We often use the word “gall” in phrases such as “I can’t believe she has the gall to…” or “that really galls me.” But what exactly does “gall” mean?
In its first sense, gall is a synonym for “bile.” According to the Oxford English Dictionary, however, these days “gall” applies only to animals. Either way, gall (or bile) is a bitter-tasting, yellowish substance that aids in the digestion of fat. Because of its taste, gall can also be used to refer to anything that is bitter or severe.
The word gall comes from Old English gealla (meaning bile), a cognate of Greek kholē. It may also come from Old English geolo (yellow), a possible reference to bile’s color. The two roots may, in fact, be related.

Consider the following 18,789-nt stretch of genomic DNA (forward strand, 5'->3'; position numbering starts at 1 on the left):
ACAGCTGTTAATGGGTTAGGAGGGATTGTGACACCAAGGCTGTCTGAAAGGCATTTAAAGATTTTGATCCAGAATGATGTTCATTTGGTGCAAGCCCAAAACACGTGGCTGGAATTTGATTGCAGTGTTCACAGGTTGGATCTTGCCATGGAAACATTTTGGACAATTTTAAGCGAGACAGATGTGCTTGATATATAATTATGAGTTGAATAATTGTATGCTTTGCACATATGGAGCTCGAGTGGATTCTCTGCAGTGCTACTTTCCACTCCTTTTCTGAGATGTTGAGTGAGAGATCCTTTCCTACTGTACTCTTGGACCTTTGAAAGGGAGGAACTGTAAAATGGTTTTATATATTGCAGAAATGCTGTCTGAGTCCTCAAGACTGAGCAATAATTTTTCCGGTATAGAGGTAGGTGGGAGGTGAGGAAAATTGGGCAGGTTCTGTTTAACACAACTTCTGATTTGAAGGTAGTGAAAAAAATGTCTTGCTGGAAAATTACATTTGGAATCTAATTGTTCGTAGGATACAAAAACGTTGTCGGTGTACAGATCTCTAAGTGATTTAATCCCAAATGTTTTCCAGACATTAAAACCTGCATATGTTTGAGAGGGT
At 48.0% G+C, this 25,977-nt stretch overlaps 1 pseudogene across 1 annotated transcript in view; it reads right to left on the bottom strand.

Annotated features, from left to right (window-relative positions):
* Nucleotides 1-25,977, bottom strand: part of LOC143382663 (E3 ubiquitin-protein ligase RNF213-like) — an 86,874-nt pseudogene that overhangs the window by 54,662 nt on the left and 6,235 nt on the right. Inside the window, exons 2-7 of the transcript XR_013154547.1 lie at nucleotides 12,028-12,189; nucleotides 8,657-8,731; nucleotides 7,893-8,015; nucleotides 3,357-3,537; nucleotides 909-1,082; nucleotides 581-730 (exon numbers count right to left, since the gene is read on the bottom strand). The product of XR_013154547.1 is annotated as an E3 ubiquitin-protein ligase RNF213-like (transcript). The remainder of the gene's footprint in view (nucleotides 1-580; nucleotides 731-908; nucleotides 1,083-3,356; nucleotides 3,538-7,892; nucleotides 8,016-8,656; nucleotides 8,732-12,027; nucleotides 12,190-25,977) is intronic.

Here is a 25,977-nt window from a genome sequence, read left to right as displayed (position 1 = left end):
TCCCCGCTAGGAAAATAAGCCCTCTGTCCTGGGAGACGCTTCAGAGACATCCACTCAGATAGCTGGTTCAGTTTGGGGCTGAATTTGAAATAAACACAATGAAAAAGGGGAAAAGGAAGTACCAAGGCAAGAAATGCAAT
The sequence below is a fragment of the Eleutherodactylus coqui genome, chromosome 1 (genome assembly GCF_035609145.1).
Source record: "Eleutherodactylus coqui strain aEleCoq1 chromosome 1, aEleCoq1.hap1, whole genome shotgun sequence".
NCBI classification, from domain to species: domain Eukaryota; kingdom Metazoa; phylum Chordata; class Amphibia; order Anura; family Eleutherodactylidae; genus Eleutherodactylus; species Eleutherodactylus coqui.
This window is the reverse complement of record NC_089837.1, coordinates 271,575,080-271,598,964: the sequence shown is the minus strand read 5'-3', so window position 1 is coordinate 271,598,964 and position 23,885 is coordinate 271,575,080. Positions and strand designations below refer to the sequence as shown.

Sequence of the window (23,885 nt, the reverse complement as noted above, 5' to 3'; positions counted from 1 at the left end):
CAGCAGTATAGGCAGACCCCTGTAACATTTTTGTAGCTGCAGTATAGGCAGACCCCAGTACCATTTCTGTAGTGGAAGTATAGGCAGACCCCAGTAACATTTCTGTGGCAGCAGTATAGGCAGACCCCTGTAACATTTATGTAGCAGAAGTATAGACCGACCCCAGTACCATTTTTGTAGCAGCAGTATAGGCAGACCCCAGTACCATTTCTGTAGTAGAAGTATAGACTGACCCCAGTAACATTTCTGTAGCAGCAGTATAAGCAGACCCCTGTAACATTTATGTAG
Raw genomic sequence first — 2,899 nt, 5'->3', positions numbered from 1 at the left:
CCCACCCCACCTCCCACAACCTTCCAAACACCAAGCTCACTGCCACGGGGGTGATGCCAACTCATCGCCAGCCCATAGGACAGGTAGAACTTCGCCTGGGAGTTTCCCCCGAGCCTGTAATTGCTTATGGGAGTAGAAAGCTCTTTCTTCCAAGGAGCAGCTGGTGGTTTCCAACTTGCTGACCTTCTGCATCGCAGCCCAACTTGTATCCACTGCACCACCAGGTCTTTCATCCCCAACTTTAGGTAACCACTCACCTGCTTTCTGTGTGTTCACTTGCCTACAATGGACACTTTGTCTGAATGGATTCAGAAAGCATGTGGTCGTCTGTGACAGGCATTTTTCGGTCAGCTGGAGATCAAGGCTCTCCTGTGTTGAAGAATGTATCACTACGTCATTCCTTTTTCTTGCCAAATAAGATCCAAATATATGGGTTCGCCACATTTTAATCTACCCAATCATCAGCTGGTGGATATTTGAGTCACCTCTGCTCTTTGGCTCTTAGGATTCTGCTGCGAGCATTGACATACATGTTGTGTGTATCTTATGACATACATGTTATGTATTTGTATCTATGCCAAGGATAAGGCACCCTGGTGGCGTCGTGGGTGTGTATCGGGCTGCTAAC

The last 30 years of the 19th century in the United States (the “Gilded Age”) saw a huge growth of industry and wealth. But that growth was fueled by economic and political corruption. No one represented both the highs and the lows of the Gilded Age better than Rockefeller and Standard Oil. And not even Rockefeller could predict that his worse nemesis would turn out to be not his competitors, but a woman — and one born in a log home .